You tell me that I am coming to the same conclusions as those guys, so I guess I'm missing a bright career in conservative rabble-rousing by hanging out here and preaching to the irritated.

I find it baffling that people believe that showering money on unions and government somehow creates jobs. As if money is like water, where you pour it on the ground, jobs sprout like flowers. I would at least hope that there is some common understanding that government jobs are different from private sector jobs in that government jobs increase the deficit by requiring salaries to be paid by the government, while providing a fractional return in income taxes, while private sector jobs reduce the deficit by creating tax revenue without government paying salaries. Yet we had a stimulus -- a really big one, and all that happened was that the government created a lot of temporary jobs. When the money ran out. the temporary jobs went away, and all that was left was the debt.

I mean, why didn't it work? Liberals keep saying that it wasn't big enough, but why would a bigger stimulus have worked? Why wouldn't it have produced a larger version of the same failure?

Speaking of blowhards, DPT, you didn't say a damn thing. You didn't address a single point I made. The only thing you seem to have to say is that you don't like the fact that I seem to come to the same conclusions as the big heavyweights that you so despise.

Go ahead. Hand me my ass. Tear my arguments apart. But don't think that you're insulting me when you tell me I'm appropriating the words of people I don't even listen to. I read Reynolds, Fernandez, Hinderaker, Breitbart, Hanson and the blogs they link to. I'm sure that Limbaugh, Hannity and Beck read the same blogs, so it isn't surprising that I'm flying in the same sphere. Just like you guys clearly are all over Kos, Thinkprogress, Huffpost, etc, because you're pretty much in perfect sync with their talking points.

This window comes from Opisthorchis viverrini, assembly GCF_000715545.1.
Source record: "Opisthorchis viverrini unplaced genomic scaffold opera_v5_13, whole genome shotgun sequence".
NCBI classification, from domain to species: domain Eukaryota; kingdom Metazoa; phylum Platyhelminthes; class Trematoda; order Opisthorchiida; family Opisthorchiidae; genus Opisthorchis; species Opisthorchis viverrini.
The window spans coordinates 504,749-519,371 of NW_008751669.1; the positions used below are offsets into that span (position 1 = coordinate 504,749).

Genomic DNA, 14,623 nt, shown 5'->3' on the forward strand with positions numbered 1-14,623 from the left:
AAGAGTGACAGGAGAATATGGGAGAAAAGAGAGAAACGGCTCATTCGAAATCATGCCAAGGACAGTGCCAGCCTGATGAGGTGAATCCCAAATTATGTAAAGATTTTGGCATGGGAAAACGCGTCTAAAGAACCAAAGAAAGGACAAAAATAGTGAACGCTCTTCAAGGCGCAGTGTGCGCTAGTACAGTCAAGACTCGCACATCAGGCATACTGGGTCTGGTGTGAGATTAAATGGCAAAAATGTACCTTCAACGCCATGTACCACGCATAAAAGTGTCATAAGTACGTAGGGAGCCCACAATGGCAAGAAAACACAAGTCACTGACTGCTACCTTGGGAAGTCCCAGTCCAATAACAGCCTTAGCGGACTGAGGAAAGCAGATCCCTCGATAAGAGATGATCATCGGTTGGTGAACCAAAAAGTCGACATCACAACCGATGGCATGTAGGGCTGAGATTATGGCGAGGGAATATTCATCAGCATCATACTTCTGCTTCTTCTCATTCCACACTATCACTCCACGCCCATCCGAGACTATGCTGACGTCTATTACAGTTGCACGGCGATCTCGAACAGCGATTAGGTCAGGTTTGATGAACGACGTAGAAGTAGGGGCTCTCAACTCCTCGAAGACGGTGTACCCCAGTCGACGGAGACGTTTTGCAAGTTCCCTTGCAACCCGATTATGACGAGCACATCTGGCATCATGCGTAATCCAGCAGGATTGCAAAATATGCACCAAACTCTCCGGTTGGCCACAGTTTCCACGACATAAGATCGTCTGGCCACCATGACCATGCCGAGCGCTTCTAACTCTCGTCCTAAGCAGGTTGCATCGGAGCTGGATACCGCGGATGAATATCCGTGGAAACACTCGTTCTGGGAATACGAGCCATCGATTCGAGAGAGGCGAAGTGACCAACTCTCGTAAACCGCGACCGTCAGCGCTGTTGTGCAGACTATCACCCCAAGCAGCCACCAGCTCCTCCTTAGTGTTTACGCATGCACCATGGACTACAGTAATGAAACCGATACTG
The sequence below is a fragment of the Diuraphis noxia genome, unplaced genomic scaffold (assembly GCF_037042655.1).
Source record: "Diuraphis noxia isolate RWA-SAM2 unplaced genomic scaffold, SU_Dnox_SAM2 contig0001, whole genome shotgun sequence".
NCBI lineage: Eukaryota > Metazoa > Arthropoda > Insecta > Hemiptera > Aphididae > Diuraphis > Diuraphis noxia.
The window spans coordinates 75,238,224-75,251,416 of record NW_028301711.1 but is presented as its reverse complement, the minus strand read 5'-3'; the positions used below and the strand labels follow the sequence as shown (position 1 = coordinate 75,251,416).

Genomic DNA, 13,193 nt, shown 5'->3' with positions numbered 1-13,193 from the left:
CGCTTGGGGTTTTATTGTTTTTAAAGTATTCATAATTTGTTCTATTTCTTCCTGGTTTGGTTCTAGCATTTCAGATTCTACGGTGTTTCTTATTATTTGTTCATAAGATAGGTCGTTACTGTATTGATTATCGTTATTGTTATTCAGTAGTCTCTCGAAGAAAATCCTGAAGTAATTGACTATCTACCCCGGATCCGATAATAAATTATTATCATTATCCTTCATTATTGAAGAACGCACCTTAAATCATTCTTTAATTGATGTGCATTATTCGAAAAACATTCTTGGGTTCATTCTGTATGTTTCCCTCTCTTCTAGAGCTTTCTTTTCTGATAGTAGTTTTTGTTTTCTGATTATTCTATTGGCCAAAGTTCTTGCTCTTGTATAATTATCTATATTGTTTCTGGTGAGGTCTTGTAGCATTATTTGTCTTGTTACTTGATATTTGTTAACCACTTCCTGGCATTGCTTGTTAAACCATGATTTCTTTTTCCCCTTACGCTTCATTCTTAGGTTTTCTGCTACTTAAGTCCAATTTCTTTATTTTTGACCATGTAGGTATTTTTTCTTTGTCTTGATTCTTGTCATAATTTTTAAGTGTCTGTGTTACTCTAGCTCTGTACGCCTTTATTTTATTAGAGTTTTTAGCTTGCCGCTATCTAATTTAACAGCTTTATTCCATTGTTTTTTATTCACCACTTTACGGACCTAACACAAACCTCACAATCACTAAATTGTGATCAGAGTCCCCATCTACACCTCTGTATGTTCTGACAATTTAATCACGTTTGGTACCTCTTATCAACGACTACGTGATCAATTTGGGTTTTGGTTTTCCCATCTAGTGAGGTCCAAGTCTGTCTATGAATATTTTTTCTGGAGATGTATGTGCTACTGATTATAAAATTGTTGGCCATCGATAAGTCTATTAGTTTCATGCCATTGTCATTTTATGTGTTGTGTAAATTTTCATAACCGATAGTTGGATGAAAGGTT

I liked Quiddity's recommendation of E.D. Kain. I don't always agree with him, but he's thoughtful. As is this site, sometimes, which is why it's part of my regular rotation of liberal sites that aren't relentlessly stupid, although this sort of nonsense gets tiring after a while.

But, like you, I persist for the greater good.

By Anonymous jms, at 6/29/2011 6:00 PM  

jms blithered, Why wouldn't it have produced a larger version of the same failure?

The relevant question isn't whether the stimulus we had "failed." The correct question is whether the stimulus improved the economy compared to what would have happened absent the stimulus, and if it did do something positive, whether it was worth the cost.

Go ahead. Hand me my ass. Tear my arguments apart.

Empirical data are clear on the point: the best way to increase demand is to increase government spending. Tax cuts are less efficient.

But, like you, I persist for the greater good.

Nah. You're just another freedom-despising apologist for sociopathic rent collectors.

By Anonymous Anonymous, at 7/02/2011 12:00 PM  

I suppose I shouldn't get irritated when Quiddity deletes another one of my posts, because that's what liberals do when they lose an argument -- try and erase all evidence that the debate ever happened. It's called the memory hole, and it's sacred to liberals.

People have criticized me for occasionally posting as anonymous, but when I post as jms, my posts just get deleted.

So I'm back to posting as anonymous.

By Anonymous Anonymous, at 7/04/2011 2:53 PM